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The keys to building new social contracts in the Mediterranean




Identify a new growth model, achieve successful political transition, continue opening up to international markets while giving the younger population their confidence back, break connivances between government and economic actors… The countries of the Mediterranean basin must inspire “a new dynamic in order to sustain economic and social balances”, underlines Femise’s annual report, presented in detail on the 20th of May 2014 in Marseille.



From left to right : Roger Goudiard, Henry Roux-Alezais, Jean-Louis Reiffers et Constantin Tsakas. (Photo N.B.C)
From left to right : Roger Goudiard, Henry Roux-Alezais, Jean-Louis Reiffers et Constantin Tsakas. (Photo N.B.C)
For 20 years, the Mediterranean Institute, from its headquarters in Marseille, has been contributing to knowledge about the countries on the south bank.

Meeting on the occasion of this anniversary, on the 20th of May at Villa Valmer, economists and regional government representatives presented new avenues for rebuilding, in each country, a new social contract. One avenue involves developing culture in the Mediterranean region. 

For two years now we have been working to develop a nomenclature aimed at supporting projects of this nature. In France, culture generates €57.8 billion per year!” highlights Henry Roux-Alezais, president of the Mediterranean Institute. The challenge is to respond to the aspirations of the population by restoring confidence and thereby helping to attract national and international investment.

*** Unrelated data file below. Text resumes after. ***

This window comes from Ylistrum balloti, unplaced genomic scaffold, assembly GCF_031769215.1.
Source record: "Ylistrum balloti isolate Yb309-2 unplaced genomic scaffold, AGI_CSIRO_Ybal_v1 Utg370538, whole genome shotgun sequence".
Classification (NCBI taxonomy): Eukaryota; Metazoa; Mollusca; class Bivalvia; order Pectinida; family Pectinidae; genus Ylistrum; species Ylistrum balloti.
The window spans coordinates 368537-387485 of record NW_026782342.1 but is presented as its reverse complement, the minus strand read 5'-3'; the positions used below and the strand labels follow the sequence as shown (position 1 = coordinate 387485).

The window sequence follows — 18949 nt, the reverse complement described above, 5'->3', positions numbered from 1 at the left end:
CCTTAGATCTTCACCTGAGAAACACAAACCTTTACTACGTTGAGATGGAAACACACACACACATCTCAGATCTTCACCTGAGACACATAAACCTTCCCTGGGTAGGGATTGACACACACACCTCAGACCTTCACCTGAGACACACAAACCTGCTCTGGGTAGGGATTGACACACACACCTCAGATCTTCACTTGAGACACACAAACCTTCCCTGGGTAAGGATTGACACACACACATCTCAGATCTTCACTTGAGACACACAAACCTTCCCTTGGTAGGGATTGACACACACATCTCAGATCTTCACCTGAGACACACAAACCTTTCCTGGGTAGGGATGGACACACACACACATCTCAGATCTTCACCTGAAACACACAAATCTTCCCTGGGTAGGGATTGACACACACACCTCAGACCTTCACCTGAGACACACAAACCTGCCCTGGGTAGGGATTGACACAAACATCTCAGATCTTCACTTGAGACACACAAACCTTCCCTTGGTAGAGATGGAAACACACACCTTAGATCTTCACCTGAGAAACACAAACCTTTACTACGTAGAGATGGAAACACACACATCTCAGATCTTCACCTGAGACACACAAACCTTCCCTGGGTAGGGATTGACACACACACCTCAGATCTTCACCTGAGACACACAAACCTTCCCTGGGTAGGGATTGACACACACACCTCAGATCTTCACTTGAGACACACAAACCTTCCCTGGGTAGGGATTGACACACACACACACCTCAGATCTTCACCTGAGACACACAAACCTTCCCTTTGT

Promote technical training

Professor Jean-Louis Reiffers and Constantin Tsakas. (Photo N.B.C)
Professor Jean-Louis Reiffers and Constantin Tsakas. (Photo N.B.C)
These countries must continue opening up to international markets and develop activities which present a relative advantage. Neglected and unemployed, young graduates are looking to leave. It is time to encourage creativity and innovation, to reinvent a horizon of understanding, to facilitate intercultural communication and to listen to moderate Islamists, advises Jean-Louis Reiffers, president of Femise ’s Scientific Committee and coordinator of the 2013 report completed in partnership with the French Agency for Development (AFD).
 
Constantin Tsakas, Femise’s interim general manager, reports a “chronic problem in terms of the labour market” and “a lack of well-trained human capital”. He puts forward as evidence “the poor scores obtained in international evaluations of students and low rates of employability among graduates”.
 


Promote regional integration

Technical training suffers from a poor image compared with traditional courses. What level of cultural and psychological shock is needed for professional training to gain credibility?” asks Roger Goudiard, president of the CEFEB in Marseille (the AFD’s Training centre).

In a context where Europe, Mediterranean countries’ principle economic partner, has been experiencing reduced consumption since the economic crisis set in, why not prospect new markets and strengthen trade with neighbouring countries? “Every Mediterranean country would be wise to move towards greater regional integration in order to open businesses up to a much wider market, to develop production networks and put in place ambitious joint projects across all areas (infrastructure, energy, innovation, training etc.)”, suggests Constantin Tsakas.


Version française

Nathalie Bureau du Colombier, MARSEILLE


Tuesday, June 10th 2014



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